UNC Institute of Marine Sciences

A large scale sea grass study, the first of its kind, is underway at the coast.  Artificial seagrass meadows will be built in Back Sound this spring to observe how fragmenting affects fish colonization. 

This week on the Down East Journal, NCDOT's 10-year transportation plan lists more than 1,400 infrastructure projects across the state. We focus on major highway improvements in eastern North Carolina and the impact they may have for the region's commuters and visitors.  Plus, a large scale sea grass study – the first of its kind - is underway at the coast.  And, the Craven Literacy Council is holding a tutor training workshop for people who want to help adults improve their literacy skills.

This week on the Down East Journal, local governments are preparing to craft their budgets for the next fiscal year.  We focus on Pitt County's capital improvement plans.  And, it's chamber music in Greenville as East Carolina University holds their winter workshop concerts.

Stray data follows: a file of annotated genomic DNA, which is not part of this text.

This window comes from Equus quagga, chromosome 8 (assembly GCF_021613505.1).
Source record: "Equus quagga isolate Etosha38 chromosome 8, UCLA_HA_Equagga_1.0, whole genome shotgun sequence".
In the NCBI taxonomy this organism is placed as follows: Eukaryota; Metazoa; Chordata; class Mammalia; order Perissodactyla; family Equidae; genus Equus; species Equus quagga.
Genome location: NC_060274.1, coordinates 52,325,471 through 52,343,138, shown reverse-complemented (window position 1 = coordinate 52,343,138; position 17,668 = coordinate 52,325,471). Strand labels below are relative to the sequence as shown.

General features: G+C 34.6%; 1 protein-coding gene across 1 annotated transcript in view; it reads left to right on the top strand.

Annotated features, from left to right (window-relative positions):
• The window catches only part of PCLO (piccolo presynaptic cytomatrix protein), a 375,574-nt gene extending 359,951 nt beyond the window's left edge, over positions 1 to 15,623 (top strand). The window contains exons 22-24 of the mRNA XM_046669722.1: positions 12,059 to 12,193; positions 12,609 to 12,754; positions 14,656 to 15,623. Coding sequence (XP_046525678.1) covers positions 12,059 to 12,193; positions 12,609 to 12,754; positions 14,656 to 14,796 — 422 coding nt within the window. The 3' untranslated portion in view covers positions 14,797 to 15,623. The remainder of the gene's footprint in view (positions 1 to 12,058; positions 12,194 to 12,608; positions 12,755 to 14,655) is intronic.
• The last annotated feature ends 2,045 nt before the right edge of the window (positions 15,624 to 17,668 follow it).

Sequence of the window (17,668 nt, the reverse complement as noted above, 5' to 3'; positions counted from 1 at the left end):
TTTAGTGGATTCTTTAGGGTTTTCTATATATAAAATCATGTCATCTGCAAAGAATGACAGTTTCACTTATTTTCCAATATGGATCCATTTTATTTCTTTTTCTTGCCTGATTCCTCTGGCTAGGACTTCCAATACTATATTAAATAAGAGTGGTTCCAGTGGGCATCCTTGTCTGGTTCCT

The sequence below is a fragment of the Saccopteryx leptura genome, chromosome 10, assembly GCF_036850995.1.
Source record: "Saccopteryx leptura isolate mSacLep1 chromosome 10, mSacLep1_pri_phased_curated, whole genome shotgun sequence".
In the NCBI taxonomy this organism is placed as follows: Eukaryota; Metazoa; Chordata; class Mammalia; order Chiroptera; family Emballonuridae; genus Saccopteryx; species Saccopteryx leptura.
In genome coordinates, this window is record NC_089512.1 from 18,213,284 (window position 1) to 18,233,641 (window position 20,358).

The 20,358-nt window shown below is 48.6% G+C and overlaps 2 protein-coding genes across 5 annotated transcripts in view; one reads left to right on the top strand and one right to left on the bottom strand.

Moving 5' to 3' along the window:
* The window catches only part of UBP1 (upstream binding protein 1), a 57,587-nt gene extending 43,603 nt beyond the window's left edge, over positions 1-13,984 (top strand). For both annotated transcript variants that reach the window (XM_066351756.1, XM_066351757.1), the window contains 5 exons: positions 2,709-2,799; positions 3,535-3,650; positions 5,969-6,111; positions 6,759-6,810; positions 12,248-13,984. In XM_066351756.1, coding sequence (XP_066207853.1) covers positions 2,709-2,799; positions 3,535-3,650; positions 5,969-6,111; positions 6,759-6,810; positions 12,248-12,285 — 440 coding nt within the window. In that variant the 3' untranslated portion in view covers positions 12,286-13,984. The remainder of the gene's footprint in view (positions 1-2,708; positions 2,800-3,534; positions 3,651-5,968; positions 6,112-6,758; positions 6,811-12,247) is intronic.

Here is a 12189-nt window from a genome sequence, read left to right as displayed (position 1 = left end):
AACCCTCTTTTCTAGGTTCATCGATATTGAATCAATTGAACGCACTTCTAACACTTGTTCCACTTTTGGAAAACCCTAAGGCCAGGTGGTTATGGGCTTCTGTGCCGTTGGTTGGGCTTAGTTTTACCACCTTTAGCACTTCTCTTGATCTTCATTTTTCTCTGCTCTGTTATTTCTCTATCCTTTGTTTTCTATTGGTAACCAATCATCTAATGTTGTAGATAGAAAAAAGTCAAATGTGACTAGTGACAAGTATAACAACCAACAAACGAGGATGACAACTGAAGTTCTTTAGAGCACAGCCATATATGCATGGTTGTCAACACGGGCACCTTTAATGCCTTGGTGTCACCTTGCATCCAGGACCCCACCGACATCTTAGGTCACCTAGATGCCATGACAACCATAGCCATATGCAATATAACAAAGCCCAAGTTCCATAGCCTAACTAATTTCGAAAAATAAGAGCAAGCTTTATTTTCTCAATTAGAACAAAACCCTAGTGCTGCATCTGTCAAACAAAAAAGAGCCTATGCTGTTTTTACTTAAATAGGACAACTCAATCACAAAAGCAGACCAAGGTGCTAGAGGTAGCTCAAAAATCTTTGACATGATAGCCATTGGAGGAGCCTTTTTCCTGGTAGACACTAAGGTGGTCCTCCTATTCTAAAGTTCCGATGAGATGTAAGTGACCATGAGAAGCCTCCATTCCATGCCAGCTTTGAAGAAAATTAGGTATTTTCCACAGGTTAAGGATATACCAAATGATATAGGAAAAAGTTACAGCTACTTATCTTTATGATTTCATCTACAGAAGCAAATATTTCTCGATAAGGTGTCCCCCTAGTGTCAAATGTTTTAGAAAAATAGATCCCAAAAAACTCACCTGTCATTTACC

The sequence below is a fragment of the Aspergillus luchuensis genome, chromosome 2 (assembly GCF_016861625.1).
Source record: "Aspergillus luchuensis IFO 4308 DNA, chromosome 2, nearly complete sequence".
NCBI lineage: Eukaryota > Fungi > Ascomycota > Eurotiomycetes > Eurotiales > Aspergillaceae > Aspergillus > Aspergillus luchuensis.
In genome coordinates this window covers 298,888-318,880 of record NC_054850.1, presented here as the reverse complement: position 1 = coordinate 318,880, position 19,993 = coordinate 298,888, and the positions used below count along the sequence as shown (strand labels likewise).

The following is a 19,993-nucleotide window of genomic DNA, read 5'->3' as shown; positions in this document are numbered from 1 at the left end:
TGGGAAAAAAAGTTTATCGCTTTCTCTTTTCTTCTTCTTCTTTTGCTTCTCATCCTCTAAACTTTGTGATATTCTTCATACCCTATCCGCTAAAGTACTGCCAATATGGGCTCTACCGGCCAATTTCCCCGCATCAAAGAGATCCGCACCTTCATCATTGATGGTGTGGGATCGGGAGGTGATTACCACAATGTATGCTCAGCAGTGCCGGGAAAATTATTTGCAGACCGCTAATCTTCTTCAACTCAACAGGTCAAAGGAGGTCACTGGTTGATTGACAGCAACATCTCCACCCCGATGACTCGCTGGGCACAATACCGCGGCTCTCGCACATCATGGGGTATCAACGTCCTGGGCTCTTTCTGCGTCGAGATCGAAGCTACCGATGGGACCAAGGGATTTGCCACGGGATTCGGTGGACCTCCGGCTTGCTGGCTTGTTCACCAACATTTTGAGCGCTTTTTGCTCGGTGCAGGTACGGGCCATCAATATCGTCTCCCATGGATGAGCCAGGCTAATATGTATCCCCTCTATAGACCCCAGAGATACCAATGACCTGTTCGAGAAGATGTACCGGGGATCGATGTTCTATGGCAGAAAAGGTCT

ECU News Services

  

Researchers at East Carolina University in Greenville are using gastric bypass surgery to help patients with diabetes.

Hundreds of millions of dollars have been set aside for recovery following Hurricane Matthew and subsequent flooding.  This week on the Down East Journal, we examine where that money will help eastern North Carolina.  Plus, what Christmas in the colonial capital of North Carolina was like in the 18th century.  And, the Tar River Swing Band performs a concert of Christmas music next week.

This week on the Down East Journal, we examine how cold temperatures affect sea turtles and manatees passing by the North Carolina coast as they head south for the winter.  Plus, hospitals in eastern North Carolina are still dealing with the impacts of a nationwide drug shortage while learning how to work around it.  And, the ninth annual Christmas Candlelight Tour takes place in Beaufort.

Cole Dittmer/Tryon Palace

In 1770, Christmas at Tryon Palace in New Bern was vastly different than the way we celebrate today.  Food, however, has always played a major role in the season.